The recently de-bloated version of Windows 11, Tiny11 has seen Microsoft's flagship operating system stripped down to the bare essentials and made usable on elderly and low spec hardware. But things don't end there. A new release from developer NTDev offers 64-bit Arm users, such as the Raspberry Pi 4, the opportunity to try out Windows 11 on their boards.
The original release claimed that it could run Windows 11 on hardware with just 2GB of RAM and use just 8GB (versus a typical install of 20GB) of space. So how well would a Raspberry Pi 4 running at 1.5GHz and with just 2GB of RAM perform with Tiny11? We did that for the purposes of this story.
The file comes as a 4GB ISO image. Unlike typical ISO images we need to do more than copy the file to a USB drive using Rufus or Raspberry Pi Imager. Instead we need to use Windows on Raspberry (WoR) tool to install the image to a micro SD card / USB 3 flash drive. The install process isn't the fastest, so do yourself a favor and set your Raspberry Pi to boot from USB and use a USB 3 flash drive or SSD caddy. The install is almost a typical Windows install — the only missing part is signing in to your Microsoft account, instead the installer directs us to setup a local user account. At no time were we asked for any activation details.
With the installation and configuration done, the performance of Windows 11 on a Raspberry Pi 4 is poor via micro SD, once again confirming that a USB 3 based solution is the way to go. That said the main menu responded well and we were able to use the apps and system tray without much issue.
Browsing the web via Edge wasn't the best experience, but it worked, slowly. The Tom's Hardware site took a long time to render. Images would pop in here and there.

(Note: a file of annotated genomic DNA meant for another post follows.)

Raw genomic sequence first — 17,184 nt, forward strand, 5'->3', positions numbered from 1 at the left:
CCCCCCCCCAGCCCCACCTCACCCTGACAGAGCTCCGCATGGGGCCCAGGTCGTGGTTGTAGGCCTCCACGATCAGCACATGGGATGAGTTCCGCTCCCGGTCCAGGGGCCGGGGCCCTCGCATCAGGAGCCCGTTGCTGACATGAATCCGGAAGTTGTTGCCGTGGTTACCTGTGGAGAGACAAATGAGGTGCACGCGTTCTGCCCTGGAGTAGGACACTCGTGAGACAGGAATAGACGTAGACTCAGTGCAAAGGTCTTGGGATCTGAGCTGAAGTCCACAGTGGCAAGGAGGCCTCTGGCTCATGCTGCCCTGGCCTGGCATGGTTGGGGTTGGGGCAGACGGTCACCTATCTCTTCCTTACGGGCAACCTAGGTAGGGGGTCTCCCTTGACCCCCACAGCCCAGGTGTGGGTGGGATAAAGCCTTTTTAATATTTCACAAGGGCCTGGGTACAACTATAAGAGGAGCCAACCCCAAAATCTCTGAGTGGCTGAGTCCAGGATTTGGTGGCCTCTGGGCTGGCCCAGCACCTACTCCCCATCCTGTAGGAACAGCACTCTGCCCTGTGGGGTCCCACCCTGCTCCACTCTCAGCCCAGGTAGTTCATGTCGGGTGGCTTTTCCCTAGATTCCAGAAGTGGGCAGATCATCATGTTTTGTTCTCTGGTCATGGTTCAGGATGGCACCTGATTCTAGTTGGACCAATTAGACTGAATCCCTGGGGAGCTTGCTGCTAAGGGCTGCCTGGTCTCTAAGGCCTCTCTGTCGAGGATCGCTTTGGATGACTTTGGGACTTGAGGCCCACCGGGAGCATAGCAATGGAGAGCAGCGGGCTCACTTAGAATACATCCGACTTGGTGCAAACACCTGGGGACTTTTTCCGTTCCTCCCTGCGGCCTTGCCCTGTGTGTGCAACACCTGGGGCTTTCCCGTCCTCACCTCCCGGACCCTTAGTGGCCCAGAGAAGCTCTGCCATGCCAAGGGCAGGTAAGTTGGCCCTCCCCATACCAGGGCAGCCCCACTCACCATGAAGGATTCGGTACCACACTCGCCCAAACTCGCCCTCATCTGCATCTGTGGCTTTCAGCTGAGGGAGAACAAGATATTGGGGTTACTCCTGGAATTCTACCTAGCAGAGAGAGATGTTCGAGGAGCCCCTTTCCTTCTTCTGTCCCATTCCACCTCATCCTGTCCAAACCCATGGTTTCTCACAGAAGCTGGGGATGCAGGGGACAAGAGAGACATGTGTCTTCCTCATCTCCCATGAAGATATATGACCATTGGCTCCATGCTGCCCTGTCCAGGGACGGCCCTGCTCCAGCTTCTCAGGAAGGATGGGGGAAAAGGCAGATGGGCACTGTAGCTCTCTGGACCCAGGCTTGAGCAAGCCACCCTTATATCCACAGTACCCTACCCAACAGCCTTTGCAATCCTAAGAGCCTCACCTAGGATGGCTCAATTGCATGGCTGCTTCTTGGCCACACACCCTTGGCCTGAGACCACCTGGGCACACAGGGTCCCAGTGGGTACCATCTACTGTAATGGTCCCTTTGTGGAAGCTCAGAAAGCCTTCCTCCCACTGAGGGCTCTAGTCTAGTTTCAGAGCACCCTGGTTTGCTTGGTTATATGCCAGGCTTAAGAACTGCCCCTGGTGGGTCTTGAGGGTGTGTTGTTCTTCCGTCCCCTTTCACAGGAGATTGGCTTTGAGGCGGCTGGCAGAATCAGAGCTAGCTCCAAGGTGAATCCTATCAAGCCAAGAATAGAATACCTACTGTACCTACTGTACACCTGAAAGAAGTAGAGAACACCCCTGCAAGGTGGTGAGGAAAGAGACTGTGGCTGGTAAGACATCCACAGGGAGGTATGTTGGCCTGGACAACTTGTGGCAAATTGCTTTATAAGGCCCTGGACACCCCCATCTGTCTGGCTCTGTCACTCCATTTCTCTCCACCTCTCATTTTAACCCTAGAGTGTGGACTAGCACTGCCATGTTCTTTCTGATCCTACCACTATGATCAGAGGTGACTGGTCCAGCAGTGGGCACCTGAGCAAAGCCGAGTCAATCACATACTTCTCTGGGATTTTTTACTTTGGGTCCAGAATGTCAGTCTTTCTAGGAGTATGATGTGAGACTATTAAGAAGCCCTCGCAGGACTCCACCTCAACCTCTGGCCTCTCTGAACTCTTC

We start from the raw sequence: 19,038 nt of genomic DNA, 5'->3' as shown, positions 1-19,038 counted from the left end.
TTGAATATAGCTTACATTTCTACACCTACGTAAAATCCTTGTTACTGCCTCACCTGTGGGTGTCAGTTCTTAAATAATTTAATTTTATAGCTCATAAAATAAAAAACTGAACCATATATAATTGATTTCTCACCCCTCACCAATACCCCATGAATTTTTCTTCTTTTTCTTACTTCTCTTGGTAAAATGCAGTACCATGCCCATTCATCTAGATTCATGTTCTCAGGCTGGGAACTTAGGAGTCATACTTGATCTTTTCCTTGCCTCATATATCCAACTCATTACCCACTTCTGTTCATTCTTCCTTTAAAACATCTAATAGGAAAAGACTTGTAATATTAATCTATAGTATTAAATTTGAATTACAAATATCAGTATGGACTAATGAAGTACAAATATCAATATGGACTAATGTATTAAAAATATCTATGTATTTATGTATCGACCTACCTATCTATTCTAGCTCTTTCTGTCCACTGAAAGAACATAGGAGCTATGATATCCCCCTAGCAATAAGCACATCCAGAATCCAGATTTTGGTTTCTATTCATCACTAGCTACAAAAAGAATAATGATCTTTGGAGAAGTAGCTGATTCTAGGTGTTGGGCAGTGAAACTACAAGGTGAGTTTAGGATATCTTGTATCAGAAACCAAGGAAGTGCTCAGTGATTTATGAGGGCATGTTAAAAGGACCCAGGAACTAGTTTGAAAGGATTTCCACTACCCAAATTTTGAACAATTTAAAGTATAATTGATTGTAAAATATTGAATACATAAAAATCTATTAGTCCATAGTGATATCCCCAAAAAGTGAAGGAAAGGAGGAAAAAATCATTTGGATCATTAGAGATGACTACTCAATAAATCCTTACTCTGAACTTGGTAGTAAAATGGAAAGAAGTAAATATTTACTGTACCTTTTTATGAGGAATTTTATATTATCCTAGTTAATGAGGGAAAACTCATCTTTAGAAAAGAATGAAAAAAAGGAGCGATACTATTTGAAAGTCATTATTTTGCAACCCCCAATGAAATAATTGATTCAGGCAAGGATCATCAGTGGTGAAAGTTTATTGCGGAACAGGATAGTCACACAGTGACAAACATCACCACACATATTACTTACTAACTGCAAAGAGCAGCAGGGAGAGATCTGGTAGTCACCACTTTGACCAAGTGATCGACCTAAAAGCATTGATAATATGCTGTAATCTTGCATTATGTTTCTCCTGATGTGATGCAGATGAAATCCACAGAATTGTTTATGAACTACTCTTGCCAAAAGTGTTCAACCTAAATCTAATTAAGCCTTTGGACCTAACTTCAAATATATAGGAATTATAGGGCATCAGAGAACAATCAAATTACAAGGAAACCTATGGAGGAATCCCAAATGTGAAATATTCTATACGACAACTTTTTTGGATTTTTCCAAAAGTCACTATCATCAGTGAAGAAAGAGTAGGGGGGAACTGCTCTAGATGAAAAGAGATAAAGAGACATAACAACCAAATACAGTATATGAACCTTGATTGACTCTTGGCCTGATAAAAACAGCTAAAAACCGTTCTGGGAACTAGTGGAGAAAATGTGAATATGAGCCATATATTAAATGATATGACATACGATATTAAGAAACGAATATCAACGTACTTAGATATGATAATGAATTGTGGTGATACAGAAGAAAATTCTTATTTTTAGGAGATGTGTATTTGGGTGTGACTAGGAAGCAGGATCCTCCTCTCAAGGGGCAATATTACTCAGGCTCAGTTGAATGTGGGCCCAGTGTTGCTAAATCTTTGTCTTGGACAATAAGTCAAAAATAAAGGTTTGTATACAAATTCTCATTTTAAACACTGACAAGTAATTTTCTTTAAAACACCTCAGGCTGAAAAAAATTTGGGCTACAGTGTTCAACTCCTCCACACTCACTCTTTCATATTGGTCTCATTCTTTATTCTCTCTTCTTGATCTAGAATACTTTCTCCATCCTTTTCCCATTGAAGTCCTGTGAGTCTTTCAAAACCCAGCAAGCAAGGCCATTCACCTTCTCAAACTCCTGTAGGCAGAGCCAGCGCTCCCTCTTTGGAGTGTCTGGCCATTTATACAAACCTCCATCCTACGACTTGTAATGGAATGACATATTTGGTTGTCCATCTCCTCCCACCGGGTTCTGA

What about Wi-Fi and Bluetooth? The bad news first, Tiny11 failed to detect the Raspberry Pi 4's Wi-Fi. Ethernet worked great, and Bluetooth successfully found and connected to our smartphone. The success was short lived though, we were unable to send any files between the Bluetooth-connected devices.
Tiny11 comes with the Microsoft Store and Microsoft Edge pre-installed, which means we can install apps and browse the Internet using familiar tools. Software available from the Microsoft Store is highly likely to work, but your mileage may vary. What won't work are executables made for x86 and x86_64, they will throw an error. Unless you can source any compatible apps, you are left with what the store has to offer.
Do we have GPIO access? The answer is no. We installed the latest version of Python via the store, then used the pip package manager to install two GPIO libraries. RPi.GPIO, one of the oldest GPIO packages for the Pi just flat-out refused to run. GPIOZero lured us into a false sense of security before doing the same. If you need the GPIO, then stick with Raspberry Pi OS.
The system ran at the maximum available speed of 1.5 GHz and used 1.2GB of the available 2GB. More RAM and an overclock would also benefit this. We did test a small overclock of 1.8 GHz, a speed that is now considered the default for Pi 4 and Pi 400 by Raspberry Pi. The extra speed greatly improved the experience and with some extra RAM and USB 3 storage this could be a workable machine, if you manage your expectations accordingly. The overclock was achieved by entering the BIOS on boot. We'd advise that you pickup one of the best cases for active or passive cooling before taking your overclocks too high.
Right now this is the first 24 hours of Tiny11 for Arm 64 and in that time we have seen two releases, one of which fixed a failed installation issue. There are bound to be bugs, but as this project matures it could become as good as Windows 10 for Raspberry Pi which showed great promise. For now, treat it as more of a curiosity than a daily driver.
Tiny11 for Arm64 is currently available via the Internet Archive,
Second , do Tiny11 for Snapdragon 7c.